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Amazing Retardo

OpenGL Really strange extension problem

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Hi Everyone! Just posting about a really weird problem I'm facing with opengl extensions, particularly deleting extension objects (like shaders, vbos, fbos.. etc) Setting up the extensions and using them works fine, the problem happens when I try to delete these objects. (I'm using ARB extensions, but I've tested with the OpenGL 2.0 alternatives to no avail)
HFGLShader::~HFGLShader()
{
	for (list<HFVirtualShader*>::iterator i = mShaderList.begin(); i != mShaderList.end(); i ++)
	{
		HFBaseShader * shader = (HFBaseShader*)(*i);
		glDetachObjectARB(mShaderProgId, shader->GetShader());
		shader->UnloadAssets();
		delete shader;
	}
	if (mShaderProgId)
		glDeleteObjectARB(mShaderProgId);
	mShaderProgId = 0;
}



The program crashes at glDetachObjectARB() with: "Unhandled exception at 0x69638b16 in HFTestingPad.exe: 0xC0000005: Access violation reading location 0x00000864.". This happens with other related extension deletion code as well (e.g. glDeleteObjectARB(), glDeleteBuffersARB()) I've tried implementing extensions using glew first, and then glee later to see if it was my extension library that was causing it, but sadly, it wasn't. (I even obtained the address myself using wglGetProcAddress()). Lastly, this problem only seems to happen on computers using nvidia cards. (Testing on a quadrofx and a 8600 GT caused the crash) ATI cards do not seem to have a problem with the extension. (Tested using X1400 Mobility and 2900 HD XT) Any help solving this strange bug is greatly appreciated! Thanks! A. Retardo

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Hmmm strange indeed that it works on some cards but not others!

My first thought is that perhaps there's some kind of memory corruption problem in your code that is causing you to pass garbage into glDetachObjectARB. Perhaps ATI's driver is more robust (for once) and silently ignores the garbage, while NVidia's driver trusts you more and tries to use the garbage but crashes.


What is this cast for:
HFBaseShader * shader = (HFBaseShader*)(*i);

Is HFVirtualShader a sub-class of HFBaseShader?

If so, then the cast is not needed, and if not... bad stuff... Anyway, if you do need to cast you should be using a C++ one, not a C one ;)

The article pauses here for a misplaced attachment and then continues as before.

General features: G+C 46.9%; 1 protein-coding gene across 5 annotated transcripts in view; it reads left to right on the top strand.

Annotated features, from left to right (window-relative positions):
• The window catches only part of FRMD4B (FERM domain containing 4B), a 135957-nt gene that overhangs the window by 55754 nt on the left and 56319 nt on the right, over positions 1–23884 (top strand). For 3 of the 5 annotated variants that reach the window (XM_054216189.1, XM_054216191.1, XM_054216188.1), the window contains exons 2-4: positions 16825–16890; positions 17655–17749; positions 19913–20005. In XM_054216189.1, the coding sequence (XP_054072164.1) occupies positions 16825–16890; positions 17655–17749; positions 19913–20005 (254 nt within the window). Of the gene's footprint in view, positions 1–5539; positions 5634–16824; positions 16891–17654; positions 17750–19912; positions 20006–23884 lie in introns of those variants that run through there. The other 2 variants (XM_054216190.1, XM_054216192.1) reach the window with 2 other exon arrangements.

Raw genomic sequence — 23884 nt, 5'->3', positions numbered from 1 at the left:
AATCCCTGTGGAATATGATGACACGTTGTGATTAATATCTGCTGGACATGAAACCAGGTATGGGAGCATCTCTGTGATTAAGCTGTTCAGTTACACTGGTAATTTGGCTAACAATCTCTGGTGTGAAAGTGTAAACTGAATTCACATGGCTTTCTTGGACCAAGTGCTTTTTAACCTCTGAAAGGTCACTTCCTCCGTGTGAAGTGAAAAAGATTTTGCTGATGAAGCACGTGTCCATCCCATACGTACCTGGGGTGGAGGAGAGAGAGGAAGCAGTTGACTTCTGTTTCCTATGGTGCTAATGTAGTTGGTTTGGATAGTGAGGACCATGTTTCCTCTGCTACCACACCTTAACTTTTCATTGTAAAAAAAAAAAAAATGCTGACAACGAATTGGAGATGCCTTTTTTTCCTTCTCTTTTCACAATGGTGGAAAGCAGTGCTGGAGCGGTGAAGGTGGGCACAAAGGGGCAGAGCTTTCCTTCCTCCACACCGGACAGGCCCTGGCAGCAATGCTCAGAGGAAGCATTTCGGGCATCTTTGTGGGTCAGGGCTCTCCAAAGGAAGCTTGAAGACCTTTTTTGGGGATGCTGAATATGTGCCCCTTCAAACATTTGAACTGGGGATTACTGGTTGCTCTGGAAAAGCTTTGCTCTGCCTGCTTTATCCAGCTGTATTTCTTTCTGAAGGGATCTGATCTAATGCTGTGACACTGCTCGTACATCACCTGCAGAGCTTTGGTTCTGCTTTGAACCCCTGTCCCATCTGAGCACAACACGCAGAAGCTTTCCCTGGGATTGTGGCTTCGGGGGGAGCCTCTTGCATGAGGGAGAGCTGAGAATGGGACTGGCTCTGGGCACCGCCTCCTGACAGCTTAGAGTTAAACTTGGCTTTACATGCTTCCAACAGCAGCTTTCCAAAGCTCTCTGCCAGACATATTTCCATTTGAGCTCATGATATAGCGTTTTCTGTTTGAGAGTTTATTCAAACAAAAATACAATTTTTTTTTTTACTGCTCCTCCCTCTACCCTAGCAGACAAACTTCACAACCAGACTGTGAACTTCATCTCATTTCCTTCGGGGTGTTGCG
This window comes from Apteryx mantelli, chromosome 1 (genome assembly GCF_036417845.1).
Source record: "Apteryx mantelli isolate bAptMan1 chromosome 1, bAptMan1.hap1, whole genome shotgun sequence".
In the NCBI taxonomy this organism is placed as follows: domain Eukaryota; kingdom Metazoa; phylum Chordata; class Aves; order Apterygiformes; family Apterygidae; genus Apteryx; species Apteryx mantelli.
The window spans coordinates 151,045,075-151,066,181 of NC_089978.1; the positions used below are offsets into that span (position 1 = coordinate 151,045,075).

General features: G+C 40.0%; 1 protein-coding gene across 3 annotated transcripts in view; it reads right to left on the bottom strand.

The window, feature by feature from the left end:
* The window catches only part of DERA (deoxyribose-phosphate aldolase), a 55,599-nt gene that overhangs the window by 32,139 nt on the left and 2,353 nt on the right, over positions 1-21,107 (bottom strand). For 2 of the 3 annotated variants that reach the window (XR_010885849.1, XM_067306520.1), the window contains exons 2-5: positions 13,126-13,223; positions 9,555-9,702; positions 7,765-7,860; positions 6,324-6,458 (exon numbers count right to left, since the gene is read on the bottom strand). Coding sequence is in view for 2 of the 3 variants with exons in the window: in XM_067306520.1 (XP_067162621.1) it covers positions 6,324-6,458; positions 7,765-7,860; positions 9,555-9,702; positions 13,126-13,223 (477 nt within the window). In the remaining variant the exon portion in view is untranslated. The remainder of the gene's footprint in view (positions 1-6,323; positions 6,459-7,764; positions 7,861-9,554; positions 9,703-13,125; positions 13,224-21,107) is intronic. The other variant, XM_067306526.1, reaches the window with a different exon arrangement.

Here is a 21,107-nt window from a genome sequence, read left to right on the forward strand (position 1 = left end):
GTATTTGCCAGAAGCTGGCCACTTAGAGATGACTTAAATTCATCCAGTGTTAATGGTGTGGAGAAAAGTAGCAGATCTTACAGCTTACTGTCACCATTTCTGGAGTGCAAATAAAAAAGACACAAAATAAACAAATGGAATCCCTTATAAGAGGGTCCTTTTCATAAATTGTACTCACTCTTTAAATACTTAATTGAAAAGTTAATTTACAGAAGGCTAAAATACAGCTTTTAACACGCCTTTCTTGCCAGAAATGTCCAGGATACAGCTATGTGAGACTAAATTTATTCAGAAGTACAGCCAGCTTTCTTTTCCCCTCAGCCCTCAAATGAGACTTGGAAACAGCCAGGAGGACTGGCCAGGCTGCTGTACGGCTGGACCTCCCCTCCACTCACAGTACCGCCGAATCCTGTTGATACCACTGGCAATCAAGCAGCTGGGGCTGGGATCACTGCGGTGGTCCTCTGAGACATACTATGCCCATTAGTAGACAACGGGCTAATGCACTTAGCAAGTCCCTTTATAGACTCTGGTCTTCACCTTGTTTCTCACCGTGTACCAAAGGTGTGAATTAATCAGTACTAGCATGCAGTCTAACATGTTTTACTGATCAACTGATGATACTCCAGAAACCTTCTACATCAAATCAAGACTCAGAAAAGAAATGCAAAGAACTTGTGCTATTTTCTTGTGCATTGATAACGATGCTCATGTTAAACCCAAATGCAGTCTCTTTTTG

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Yup HFVirtualShader is a sub-class, however to access the UnloadAssets() function it has to be type-cast to the HFBaseShader (a little hack I did, since my alternative (Cg) doesn't require the UnloadAssets() function and is deleted in a different way, in it's own inherited class. It's bad program design, but it shouldn't be the cause of the problem?)

I'm quite sure its not a memory corruption problem, because I placed a break point at glDetachObjectARB and the first time it calls (before any other actual deletion is done) it crashes. (p.s. I'm not calling glDetachObjectARB anywhere else in the code).

I know I should be using the C++ cast.. but I got lazy :P (will probably implement it later once I solve this bug though.)

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Quote:
Original post by Amazing Retardo
...
I'm quite sure its not a memory corruption problem, because I placed a break point at glDetachObjectARB and the first time it calls (before any other actual deletion is done) it crashes. (p.s. I'm not calling glDetachObjectARB anywhere else in the code).
...


Your interpretation about memory corruption is incorrect. When you have memory corruption, the behavior will become unpredictable. It may or may not cause a access violation depending on the content of the memory. However, when your program end up with a access violation, it is almost saying your program have memory corruption.

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Whoops, I'll admit that I'm not an expert in C++. Alright, so what is the likely cause of memory corruption then? and why does it only seem to be affecting deletion of extension objects?

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The location of the memory corruption can be anywhere of your source code. Although it causing a access violation during deleting a extension, it doesn't imply the memory corruption is located in the routine about the extension. For memory corruption, all outcomes are possible anyway.

I suggest you debug your application as a whole, especially for the memory allocation routine and the destructor of all your C++ class. Although this is going to be a very difficult debugging process, it doesn't sound all that bad actually. At least, you knew your program has a bug as it cause a access violation occasionally. The situation can be even worst if the bug just causing the result incorrect occasionally. In this case, you will not alerted of the bug until it cause a problem to your customer, painful isn't it?

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It's strange though, how it only breaks at that line on computers with nvidia cards. Strangely enough, on all the computers I tested on it crashed on the exact same line only on nvidia cards. Ah well, could be like what Hodgman described it. At any rate, I'll start debugging the code the moment I get access to my workstation.

Thanks!

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